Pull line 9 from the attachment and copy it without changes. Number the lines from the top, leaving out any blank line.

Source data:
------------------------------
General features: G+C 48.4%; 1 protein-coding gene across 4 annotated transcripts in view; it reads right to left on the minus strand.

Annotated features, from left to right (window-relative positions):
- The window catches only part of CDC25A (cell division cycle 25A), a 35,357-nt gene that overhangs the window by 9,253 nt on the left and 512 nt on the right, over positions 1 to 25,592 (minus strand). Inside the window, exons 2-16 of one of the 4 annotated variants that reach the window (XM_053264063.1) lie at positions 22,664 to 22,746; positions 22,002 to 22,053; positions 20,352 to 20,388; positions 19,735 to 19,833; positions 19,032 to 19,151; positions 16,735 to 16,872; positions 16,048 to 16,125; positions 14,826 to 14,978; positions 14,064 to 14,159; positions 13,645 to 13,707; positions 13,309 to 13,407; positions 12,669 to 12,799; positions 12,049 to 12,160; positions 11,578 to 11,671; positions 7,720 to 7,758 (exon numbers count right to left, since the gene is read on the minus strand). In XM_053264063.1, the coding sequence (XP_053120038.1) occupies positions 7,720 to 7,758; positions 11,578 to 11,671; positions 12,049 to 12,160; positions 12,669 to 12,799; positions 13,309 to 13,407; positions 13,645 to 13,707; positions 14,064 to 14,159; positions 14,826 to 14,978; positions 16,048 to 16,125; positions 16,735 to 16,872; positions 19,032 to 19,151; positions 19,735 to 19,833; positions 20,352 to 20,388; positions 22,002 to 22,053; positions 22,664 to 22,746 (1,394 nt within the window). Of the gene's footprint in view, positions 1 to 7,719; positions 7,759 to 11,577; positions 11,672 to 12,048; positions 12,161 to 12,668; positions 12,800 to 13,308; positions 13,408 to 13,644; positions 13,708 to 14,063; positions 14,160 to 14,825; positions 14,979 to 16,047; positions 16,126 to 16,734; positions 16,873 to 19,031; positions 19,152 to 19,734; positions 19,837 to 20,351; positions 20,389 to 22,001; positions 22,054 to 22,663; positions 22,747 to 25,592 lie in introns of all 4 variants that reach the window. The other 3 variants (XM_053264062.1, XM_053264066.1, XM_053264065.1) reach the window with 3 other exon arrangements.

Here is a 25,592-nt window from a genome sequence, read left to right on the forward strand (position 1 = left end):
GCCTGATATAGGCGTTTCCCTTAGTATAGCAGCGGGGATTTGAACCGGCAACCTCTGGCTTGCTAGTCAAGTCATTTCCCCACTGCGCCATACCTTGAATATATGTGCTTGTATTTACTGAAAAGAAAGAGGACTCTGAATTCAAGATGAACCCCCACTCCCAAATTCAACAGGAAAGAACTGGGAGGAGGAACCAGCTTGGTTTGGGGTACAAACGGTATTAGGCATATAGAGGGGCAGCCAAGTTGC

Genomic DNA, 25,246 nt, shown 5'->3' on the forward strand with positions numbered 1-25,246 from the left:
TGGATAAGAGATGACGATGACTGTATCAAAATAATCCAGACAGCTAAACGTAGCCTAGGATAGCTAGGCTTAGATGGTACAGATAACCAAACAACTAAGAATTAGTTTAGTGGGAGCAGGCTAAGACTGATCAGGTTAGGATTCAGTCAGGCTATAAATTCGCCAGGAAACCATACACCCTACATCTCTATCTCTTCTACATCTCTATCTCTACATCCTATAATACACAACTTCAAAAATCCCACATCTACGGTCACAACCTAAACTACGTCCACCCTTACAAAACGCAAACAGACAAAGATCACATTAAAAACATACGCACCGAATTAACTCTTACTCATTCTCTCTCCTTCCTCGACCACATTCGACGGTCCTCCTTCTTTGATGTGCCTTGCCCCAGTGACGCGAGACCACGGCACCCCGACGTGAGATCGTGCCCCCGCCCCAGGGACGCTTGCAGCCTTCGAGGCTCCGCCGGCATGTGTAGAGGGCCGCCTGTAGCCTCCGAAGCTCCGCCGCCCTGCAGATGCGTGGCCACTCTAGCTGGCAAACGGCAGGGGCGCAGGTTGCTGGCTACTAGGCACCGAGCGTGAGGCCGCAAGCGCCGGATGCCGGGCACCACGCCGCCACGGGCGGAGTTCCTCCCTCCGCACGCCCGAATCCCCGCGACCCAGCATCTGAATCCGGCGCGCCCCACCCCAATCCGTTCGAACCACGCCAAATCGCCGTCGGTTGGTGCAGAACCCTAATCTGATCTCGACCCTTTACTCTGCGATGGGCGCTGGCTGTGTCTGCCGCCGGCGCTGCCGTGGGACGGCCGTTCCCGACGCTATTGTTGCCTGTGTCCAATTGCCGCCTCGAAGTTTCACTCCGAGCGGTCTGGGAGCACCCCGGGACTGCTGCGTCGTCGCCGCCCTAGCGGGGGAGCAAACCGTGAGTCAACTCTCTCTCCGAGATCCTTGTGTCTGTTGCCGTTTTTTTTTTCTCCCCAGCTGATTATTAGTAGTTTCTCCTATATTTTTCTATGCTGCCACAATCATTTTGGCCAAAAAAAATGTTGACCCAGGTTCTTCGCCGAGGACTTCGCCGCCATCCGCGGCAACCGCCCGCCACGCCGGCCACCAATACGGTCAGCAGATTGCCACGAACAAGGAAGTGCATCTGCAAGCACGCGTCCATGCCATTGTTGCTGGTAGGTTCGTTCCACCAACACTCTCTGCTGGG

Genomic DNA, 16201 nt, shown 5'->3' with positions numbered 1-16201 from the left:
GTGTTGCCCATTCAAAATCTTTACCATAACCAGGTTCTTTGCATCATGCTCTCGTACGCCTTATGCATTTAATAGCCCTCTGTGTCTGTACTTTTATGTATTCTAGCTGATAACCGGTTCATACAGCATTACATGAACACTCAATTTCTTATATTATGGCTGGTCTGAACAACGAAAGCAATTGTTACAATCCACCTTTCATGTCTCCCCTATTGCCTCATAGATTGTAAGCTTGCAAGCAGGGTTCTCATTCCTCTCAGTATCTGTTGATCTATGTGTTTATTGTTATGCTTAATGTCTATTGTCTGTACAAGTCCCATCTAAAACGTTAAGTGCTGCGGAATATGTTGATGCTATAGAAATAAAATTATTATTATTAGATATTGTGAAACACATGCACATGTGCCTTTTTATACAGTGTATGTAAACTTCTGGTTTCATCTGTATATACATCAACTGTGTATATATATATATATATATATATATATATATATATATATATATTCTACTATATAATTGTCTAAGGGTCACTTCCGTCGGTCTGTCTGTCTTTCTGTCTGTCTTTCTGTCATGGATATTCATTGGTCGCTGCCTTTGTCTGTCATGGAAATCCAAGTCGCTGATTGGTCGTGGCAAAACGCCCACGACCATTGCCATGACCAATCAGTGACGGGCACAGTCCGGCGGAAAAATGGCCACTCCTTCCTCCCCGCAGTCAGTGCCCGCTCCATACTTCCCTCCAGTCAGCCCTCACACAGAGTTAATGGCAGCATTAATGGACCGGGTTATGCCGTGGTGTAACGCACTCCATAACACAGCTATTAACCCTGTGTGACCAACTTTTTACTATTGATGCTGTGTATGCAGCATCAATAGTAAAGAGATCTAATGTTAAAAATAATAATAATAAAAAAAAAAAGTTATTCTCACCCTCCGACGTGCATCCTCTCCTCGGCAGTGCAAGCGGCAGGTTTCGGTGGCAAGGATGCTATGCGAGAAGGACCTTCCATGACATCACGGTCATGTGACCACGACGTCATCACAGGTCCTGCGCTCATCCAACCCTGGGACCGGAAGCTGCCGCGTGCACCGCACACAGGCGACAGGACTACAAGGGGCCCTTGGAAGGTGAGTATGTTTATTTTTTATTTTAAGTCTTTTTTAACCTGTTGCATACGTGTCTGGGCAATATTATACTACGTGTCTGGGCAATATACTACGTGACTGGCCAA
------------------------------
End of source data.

GTGTTGCCCATTCAAAATCTTTACCATAACCAGGTTCTTTGCATCATGCTCTCGTACGCCTTATGCATTTAATAGCCCTCTGTGTCTGTACTTTTATGTATTCTAGCTGATAACCGGTTCATACAGCATTACATGAACACTCAATTTCTTATATTATGGCTGGTCTGAACAACGAAAGCAATTGTTACAATCCACCTTTCATGTCTCCCCTATTGCCTCATAGATTGTAAGCTTGCAAGCAGGGTTCTCATTCCTCTCAGTATCTGTTGATCTATGTGTTTATTGTTATGCTTAATGTCTATTGTCTGTACAAGTCCCATCTAAAACGTTAAGTGCTGCGGAATATGTTGATGCTATAGAAATAAAATTATTATTATTAGATATTGTGAAACACATGCACATGTGCCTTTTTATACAGTGTATGTAAACTTCTGGTTTCATCTGTATATACATCAACTGTGTATATATATATATATATATATATATATATATATATATATATATTCTACTATATAATTGTCTAAGGGTCACTTCCGTCGGTCTGTCTGTCTTTCTGTCTGTCTTTCTGTCATGGATATTCATTGGTCGCTGCCTTTGTCTGTCATGGAAATCCAAGTCGCTGATTGGTCGTGGCAAAACGCCCACGACCATTGCCATGACCAATCAGTGACGGGCACAGTCCGGCGGAAAAATGGCCACTCCTTCCTCCCCGCAGTCAGTGCCCGCTCCATACTTCCCTCCAGTCAGCCCTCACACAGAGTTAATGGCAGCATTAATGGACCGGGTTATGCCGTGGTGTAACGCACTCCATAACACAGCTATTAACCCTGTGTGACCAACTTTTTACTATTGATGCTGTGTATGCAGCATCAATAGTAAAGAGATCTAATGTTAAAAATAATAATAATAAAAAAAAAAAGTTATTCTCACCCTCCGACGTGCATCCTCTCCTCGGCAGTGCAAGCGGCAGGTTTCGGTGGCAAGGATGCTATGCGAGAAGGACCTTCCATGACATCACGGTCATGTGACCACGACGTCATCACAGGTCCTGCGCTCATCCAACCCTGGGACCGGAAGCTGCCGCGTGCACCGCACACAGGCGACAGGACTACAAGGGGCCCTTGGAAGGTGAGTATGTTTATTTTTTATTTTAAGTCTTTTTTAACCTGTTGCATACGTGTCTGGGCAATATTATACTACGTGTCTGGGCAATATACTACGTGACTGGCCAA